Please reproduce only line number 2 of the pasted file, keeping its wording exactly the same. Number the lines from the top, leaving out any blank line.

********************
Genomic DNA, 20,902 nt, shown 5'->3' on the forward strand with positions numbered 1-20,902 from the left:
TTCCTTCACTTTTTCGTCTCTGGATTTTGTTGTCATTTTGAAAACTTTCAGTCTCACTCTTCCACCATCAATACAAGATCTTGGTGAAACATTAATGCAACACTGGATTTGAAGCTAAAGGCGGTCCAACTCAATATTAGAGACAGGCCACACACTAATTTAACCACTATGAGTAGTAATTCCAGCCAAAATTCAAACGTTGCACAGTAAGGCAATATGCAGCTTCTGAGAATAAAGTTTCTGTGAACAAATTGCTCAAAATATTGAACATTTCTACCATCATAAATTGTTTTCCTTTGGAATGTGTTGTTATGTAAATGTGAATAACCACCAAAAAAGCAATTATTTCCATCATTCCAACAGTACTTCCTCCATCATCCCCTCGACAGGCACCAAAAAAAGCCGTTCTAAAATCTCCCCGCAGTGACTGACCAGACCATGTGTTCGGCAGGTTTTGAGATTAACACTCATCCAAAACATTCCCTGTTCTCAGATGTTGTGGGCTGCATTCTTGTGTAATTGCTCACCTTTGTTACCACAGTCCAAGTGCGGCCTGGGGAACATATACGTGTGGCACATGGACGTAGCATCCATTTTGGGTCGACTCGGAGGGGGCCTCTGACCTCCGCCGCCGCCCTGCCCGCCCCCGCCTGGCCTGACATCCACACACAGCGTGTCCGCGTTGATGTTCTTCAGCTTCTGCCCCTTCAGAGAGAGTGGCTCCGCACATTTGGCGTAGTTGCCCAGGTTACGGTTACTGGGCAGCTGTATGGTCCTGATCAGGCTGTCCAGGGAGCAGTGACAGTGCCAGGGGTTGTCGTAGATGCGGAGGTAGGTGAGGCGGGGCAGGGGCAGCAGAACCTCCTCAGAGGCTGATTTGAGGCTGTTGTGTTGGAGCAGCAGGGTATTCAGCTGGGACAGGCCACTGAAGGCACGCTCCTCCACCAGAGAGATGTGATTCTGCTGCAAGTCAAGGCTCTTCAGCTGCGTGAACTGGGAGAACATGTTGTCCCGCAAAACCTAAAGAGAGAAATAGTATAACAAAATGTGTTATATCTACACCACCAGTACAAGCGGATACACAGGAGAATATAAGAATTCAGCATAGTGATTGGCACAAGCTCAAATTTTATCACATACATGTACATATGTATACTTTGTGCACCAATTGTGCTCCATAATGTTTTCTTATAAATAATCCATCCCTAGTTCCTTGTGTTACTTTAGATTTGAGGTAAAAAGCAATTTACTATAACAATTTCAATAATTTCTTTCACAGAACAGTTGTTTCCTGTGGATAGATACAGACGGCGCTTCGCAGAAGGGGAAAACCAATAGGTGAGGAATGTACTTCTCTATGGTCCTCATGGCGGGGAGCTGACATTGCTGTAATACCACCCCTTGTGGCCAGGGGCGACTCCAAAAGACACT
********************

TTCCTTCACTTTTTCGTCTCTGGATTTTGTTGTCATTTTGAAAACTTTCAGTCTCACTCTTCCACCATCAATACAAGATCTTGGTGAAACATTAATGCAACACTGGATTTGAAGCTAAAGGCGGTCCAACTCAATATTAGAGACAGGCCACACACTAATTTAACCACTATGAGTAGTAATTCCAGCCAAAATTCAAACGTTGCACAGTAAGGCAATATGCAGCTTCTGAGAATAAAGTTTCTGTGAACAAATTGCTCAAAATATTGAACATTTCTACCATCATAAATTGTTTTCCTTTGGAATGTGTTGTTATGTAAATGTGAATAACCACCAAAAAAGCAATTATTTCCATCATTCCAACAGTACTTCCTCCATCATCCCCTCGACAGGCACCAAAAAAAGCCGTTCTAAAATCTCCCCGCAGTGACTGACCAGACCATGTGTTCGGCAGGTTTTGAGATTAACACTCATCCAAAACATTCCCTGTTCTCAGATGTTGTGGGCTGCATTCTTGTGTAATTGCTCACCTTTGTTACCACAGTCCAAGTGCGGCCTGGGGAACATATACGTGTGGCACATGGACGTAGCATCCATTTTGGGTCGACTCGGAGGGGGCCTCTGACCTCCGCCGCCGCCCTGCCCGCCCCCGCCTGGCCTGACATCCACACACAGCGTGTCCGCGTTGATGTTCTTCAGCTTCTGCCCCTTCAGAGAGAGTGGCTCCGCACATTTGGCGTAGTTGCCCAGGTTACGGTTACTGGGCAGCTGTATGGTCCTGATCAGGCTGTCCAGGGAGCAGTGACAGTGCCAGGGGTTGTCGTAGATGCGGAGGTAGGTGAGGCGGGGCAGGGGCAGCAGAACCTCCTCAGAGGCTGATTTGAGGCTGTTGTGTTGGAGCAGCAGGGTATTCAGCTGGGACAGGCCACTGAAGGCACGCTCCTCCACCAGAGAGATGTGATTCTGCTGCAAGTCAAGGCTCTTCAGCTGCGTGAACTGGGAGAACATGTTGTCCCGCAAAACCTAAAGAGAGAAATAGTATAACAAAATGTGTTATATCTACACCACCAGTACAAGCGGATACACAGGAGAATATAAGAATTCAGCATAGTGATTGGCACAAGCTCAAATTTTATCACATACATGTACATATGTATACTTTGTGCACCAATTGTGCTCCATAATGTTTTCTTATAAATAATCCATCCCTAGTTCCTTGTGTTACTTTAGATTTGAGGTAAAAAGCAATTTACTATAACAATTTCAATAATTTCTTTCACAGAACAGTTGTTTCCTGTGGATAGATACAGACGGCGCTTCGCAGAAGGGGAAAACCAATAGGTGAGGAATGTACTTCTCTATGGTCCTCATGGCGGGGAGCTGACATTGCTGTAATACCACCCCTTGTGGCCAGGGGCGACTCCAAAAGACACT